Christopher Brimley updated September 20, 2011

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  • Strong Buildings

    by Miles & Fran Hale

    Photos by the author

    Model Railroading - May 2001 - Page 50

    We have all been to a contest and watched the modelers bring in the apple of their eye model to enter in the contest. These models have carrying or shipping cases that are often as elaborate as the models themselves. The reason? Because the models are delicate and fragile.

    Many modelers have built models for contests. These structures show how real full-sized building techniques can be applied and used even in the smallest of scales. Judges even look to see how well the building process was followed in the miniature reproduction.

    These model buildings, while looking great, have one big problem: they break very easily. I have several of these contest models on the South Park Valley, my On3 layout. I have moved and lived in eight states in 13 years of marriage. The models have also seen all of these states and moves, and they show it. The operating crew of the SPV spent two work nights just bringing these models back to a state where they could be placed on the layout.

    We all want the best quality models possible for our layouts but durability can be an issue unless you know that you will never move from your current location. I want to show some of the models that have made the moves of the past 13 years and are in great shape. These are the models that were built with strength in mind, but with small details that keep them looking like they are the real things in miniature.

    Building so that a model is strong does not mean that it has to look clunky or like it has out-of-scale details. The first thing to remember is the model that came in with the special carrying case to the contest. Often these models are held in place by peanuts or some other packing material. The goal of packing is keep the models from moving around in the box, and thus to prevent any damage due to movement.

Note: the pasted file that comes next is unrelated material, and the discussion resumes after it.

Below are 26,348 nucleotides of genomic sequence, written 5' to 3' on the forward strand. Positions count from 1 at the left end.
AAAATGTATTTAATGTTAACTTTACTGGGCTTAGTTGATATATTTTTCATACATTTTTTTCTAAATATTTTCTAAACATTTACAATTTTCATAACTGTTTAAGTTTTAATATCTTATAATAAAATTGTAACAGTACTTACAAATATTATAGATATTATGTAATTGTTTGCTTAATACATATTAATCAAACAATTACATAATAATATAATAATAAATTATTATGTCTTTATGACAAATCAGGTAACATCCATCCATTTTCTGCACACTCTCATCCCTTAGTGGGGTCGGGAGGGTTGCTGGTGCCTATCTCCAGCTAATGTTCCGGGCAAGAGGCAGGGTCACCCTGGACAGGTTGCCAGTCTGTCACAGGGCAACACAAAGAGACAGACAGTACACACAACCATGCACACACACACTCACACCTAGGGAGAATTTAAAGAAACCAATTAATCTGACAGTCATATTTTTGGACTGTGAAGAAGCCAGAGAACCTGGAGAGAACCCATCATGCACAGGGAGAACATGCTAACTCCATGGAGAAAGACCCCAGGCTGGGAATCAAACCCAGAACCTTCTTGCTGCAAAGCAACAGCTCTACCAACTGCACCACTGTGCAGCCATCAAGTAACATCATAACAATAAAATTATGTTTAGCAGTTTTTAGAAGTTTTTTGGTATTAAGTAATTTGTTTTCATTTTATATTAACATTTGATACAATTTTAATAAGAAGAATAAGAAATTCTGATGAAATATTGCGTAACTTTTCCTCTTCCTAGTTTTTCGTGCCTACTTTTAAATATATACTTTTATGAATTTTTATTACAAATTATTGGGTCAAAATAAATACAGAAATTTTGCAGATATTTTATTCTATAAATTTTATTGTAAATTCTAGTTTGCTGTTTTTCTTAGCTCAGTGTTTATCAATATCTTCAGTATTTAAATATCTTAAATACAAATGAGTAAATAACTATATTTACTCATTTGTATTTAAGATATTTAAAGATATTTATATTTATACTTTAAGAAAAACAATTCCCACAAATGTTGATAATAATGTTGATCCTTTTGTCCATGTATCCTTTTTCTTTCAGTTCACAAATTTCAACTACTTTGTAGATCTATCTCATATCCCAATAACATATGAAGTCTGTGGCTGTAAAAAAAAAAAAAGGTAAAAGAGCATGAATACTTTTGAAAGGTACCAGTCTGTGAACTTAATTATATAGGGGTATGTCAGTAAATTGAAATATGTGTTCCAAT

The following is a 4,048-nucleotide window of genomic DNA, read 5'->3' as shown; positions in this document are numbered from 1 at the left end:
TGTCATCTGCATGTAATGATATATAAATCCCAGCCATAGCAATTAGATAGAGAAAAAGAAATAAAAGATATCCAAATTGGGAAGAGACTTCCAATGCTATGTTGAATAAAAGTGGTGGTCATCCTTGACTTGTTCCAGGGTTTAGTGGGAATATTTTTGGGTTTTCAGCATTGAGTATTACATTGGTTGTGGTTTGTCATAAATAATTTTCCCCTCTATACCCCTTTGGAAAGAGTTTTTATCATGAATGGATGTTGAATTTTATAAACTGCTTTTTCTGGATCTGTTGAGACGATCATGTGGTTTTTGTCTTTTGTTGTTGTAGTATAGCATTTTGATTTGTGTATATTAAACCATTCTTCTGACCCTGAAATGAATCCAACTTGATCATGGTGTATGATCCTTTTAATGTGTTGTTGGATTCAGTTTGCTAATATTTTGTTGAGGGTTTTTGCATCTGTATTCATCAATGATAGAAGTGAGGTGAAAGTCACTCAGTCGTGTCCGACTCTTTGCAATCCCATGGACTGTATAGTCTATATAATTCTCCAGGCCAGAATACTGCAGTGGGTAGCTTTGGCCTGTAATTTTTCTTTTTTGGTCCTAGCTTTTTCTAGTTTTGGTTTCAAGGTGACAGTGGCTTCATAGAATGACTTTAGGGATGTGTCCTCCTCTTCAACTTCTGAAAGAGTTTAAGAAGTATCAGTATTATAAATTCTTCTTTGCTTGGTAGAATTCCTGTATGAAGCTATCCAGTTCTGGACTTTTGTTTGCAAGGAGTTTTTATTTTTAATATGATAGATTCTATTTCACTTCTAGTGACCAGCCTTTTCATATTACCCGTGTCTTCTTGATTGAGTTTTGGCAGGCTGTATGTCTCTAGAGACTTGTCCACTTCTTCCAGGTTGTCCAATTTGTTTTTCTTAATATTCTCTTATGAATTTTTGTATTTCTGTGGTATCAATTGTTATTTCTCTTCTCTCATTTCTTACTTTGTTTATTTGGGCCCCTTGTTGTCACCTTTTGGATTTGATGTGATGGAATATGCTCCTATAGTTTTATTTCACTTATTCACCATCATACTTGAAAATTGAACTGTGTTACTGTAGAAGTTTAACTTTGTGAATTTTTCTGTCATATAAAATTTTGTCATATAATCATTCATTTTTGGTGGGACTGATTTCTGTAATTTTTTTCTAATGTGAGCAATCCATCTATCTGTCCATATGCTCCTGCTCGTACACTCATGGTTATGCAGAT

This prevention of movement can be done when the model is built. Simply fasten the building securely down to a base so that it cannot come lose (see Photo 1). The bolts in the bottom of this plaster building go through the base of the model and the plywood base. The sides are pinned with straight pins where the scenery hides them at the base of the building. Glue adds to the bonds of the building and locks the unit together. So long as the base can be fastened down, the building has a much better chance of surviving being moved or handled.

    The idea of bolting or screwing the building to its base does not keep you from adding interior details, and the look of the building from the outside is not diminished.

    Photo 2 shows the barn that is about to be added to the Luxen Farm scene. The post-and-beam structure has been screwed to the base with some very small wood screws. See the end of this article for information on these screws. With the building secured to the base, the sides will add a lot of strength to the barn.

    Model Railroading - May 2001 - Page 51

    Photo 3 shows a building that is a dynamite shed for the side of a hill. The exterior of the building looks natural enough, but the backside (see Photo 4) reveals that the structure is a block of solid wood. Al Boos, MMR, and I did a hands-on clinic about constructing a building around a block of wood. The block can be cut perfectly square and the sides applied and sanded smooth. The front and back can then be added and sanded to the sides. This technique makes the building easy to keep square. This method also makes it much less cumbersome to hold the sides while gluing.